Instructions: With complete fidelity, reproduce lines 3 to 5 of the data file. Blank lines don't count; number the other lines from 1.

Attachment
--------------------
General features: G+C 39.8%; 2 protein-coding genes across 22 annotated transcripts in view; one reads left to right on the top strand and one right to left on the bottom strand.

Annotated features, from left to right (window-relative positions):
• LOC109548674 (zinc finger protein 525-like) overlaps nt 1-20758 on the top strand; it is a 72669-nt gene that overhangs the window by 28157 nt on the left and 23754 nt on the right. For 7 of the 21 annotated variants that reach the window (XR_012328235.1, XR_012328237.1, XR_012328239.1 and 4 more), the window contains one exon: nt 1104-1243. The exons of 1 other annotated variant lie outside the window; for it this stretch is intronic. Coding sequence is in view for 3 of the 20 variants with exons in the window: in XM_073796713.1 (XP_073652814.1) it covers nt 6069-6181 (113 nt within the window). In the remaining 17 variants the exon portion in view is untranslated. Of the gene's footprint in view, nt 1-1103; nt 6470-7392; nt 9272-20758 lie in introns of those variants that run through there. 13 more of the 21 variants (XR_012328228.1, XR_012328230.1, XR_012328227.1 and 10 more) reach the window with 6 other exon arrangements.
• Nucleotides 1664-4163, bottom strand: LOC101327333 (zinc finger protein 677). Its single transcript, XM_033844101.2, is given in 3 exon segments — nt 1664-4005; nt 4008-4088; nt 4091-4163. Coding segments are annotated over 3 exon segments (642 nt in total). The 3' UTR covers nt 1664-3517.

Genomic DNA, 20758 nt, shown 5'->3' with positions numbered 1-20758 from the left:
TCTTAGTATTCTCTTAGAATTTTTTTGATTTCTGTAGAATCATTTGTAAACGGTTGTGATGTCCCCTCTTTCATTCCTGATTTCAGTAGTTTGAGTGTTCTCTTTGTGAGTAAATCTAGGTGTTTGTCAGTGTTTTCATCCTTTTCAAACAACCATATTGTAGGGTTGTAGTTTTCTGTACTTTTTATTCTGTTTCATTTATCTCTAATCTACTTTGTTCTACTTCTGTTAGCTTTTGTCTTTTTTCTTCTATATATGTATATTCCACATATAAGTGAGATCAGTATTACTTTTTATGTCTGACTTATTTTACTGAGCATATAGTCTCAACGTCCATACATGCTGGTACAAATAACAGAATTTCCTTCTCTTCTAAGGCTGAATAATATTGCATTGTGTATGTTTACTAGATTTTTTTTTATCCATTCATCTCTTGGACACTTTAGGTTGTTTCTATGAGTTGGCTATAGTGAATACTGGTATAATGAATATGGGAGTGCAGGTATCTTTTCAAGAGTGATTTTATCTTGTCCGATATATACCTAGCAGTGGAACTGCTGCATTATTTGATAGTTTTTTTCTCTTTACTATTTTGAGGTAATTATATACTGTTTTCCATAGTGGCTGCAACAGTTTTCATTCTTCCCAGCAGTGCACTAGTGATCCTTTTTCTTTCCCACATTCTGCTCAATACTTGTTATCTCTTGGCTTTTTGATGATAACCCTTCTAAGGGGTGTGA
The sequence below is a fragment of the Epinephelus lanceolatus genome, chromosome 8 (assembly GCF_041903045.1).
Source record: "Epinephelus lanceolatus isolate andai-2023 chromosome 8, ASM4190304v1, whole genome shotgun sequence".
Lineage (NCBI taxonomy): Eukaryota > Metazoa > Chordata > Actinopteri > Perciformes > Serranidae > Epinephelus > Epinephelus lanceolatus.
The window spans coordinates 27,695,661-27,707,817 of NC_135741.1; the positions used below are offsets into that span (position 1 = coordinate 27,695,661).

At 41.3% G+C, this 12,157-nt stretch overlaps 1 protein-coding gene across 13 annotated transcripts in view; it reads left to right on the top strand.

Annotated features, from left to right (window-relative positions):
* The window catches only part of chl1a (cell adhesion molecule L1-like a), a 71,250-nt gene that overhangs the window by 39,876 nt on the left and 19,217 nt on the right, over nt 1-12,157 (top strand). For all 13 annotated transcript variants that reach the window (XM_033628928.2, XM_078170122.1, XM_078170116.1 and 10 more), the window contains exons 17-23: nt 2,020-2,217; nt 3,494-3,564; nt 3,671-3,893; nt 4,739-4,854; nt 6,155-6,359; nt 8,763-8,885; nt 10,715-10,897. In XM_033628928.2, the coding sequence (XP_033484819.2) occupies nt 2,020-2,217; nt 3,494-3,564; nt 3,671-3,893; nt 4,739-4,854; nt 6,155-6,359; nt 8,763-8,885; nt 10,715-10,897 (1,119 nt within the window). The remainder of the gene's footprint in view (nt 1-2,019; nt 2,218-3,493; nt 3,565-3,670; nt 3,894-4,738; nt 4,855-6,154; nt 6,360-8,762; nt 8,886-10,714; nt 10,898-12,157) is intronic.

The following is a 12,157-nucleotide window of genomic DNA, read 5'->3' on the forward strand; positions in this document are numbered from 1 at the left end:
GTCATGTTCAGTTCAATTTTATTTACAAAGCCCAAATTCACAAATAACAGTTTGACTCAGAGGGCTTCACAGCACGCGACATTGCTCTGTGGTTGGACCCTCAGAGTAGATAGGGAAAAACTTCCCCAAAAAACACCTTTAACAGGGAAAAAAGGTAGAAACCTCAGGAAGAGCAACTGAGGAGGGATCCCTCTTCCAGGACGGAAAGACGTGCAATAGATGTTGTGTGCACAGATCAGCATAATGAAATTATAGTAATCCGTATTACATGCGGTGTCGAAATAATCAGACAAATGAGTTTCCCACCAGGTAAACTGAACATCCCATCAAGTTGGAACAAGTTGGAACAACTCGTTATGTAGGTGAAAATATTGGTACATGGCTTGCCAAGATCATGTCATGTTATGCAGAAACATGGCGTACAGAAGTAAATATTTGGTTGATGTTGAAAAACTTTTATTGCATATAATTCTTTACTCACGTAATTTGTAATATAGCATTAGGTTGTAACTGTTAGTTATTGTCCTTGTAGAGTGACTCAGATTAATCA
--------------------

• LOC109548674 (zinc finger protein 525-like) overlaps nt 1-20758 on the top strand; it is a 72669-nt gene that overhangs the window by 28157 nt on the left and 23754 nt on the right. For 7 of the 21 annotated variants that reach the window (XR_012328235.1, XR_012328237.1, XR_012328239.1 and 4 more), the window contains one exon: nt 1104-1243. The exons of 1 other annotated variant lie outside the window; for it this stretch is intronic. Coding sequence is in view for 3 of the 20 variants with exons in the window: in XM_073796713.1 (XP_073652814.1) it covers nt 6069-6181 (113 nt within the window). In the remaining 17 variants the exon portion in view is untranslated. Of the gene's footprint in view, nt 1-1103; nt 6470-7392; nt 9272-20758 lie in introns of those variants that run through there. 13 more of the 21 variants (XR_012328228.1, XR_012328230.1, XR_012328227.1 and 10 more) reach the window with 6 other exon arrangements.
• Nucleotides 1664-4163, bottom strand: LOC101327333 (zinc finger protein 677). Its single transcript, XM_033844101.2, is given in 3 exon segments — nt 1664-4005; nt 4008-4088; nt 4091-4163. Coding segments are annotated over 3 exon segments (642 nt in total). The 3' UTR covers nt 1664-3517.

Genomic DNA, 20758 nt, shown 5'->3' with positions numbered 1-20758 from the left: